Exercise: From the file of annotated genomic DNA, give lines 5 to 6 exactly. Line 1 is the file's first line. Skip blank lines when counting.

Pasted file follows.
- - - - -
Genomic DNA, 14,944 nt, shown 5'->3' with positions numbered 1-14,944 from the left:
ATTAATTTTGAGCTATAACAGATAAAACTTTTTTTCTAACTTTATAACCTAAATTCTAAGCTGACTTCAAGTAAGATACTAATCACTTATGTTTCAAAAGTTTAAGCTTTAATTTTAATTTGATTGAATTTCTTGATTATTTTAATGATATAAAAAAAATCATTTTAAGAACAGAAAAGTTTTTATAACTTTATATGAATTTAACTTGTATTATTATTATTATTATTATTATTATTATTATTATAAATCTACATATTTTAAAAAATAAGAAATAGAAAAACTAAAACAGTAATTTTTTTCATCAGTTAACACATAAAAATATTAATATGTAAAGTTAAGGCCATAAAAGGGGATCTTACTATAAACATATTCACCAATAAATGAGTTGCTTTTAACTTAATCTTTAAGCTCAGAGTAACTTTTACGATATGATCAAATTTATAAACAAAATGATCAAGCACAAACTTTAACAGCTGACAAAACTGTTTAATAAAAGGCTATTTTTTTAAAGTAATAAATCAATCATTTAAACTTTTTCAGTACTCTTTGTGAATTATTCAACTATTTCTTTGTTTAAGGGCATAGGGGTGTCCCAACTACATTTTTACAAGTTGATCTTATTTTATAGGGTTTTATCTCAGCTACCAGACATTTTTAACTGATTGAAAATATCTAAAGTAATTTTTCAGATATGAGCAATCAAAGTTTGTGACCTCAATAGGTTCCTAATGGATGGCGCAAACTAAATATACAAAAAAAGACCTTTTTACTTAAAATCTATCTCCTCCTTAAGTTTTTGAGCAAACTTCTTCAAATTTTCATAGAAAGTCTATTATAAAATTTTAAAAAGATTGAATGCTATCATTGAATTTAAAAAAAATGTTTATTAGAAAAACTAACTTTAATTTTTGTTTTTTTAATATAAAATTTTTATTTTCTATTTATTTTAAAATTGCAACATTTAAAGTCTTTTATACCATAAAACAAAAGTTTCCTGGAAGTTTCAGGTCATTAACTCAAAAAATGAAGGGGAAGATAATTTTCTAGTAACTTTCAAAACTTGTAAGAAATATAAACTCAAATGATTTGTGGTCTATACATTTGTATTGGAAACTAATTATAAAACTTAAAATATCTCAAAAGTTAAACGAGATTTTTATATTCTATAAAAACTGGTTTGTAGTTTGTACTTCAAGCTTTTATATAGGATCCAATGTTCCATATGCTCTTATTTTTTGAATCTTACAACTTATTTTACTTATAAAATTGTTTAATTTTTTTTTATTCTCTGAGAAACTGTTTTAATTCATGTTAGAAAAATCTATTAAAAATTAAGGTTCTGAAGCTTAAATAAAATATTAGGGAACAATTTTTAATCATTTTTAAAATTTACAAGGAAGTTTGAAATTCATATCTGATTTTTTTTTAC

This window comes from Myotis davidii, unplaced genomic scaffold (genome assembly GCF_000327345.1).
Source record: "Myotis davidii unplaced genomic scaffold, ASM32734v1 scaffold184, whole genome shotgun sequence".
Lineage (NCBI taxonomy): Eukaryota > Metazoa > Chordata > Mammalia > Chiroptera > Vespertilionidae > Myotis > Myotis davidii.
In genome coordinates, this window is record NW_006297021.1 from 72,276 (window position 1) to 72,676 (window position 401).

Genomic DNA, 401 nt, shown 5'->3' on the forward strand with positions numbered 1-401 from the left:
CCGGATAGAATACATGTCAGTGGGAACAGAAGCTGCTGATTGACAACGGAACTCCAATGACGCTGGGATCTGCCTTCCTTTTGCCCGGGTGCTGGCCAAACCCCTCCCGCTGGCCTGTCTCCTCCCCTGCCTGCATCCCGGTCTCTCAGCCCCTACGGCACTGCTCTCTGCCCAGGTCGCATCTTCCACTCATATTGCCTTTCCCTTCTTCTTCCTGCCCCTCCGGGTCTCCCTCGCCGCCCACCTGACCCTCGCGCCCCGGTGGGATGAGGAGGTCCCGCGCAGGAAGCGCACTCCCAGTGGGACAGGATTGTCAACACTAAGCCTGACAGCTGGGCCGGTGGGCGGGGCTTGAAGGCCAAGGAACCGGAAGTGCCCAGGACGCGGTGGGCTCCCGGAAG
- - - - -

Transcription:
Lineage (NCBI taxonomy): Eukaryota > Metazoa > Chordata > Mammalia > Chiroptera > Vespertilionidae > Myotis > Myotis davidii.
In genome coordinates, this window is record NW_006297021.1 from 72,276 (window position 1) to 72,676 (window position 401).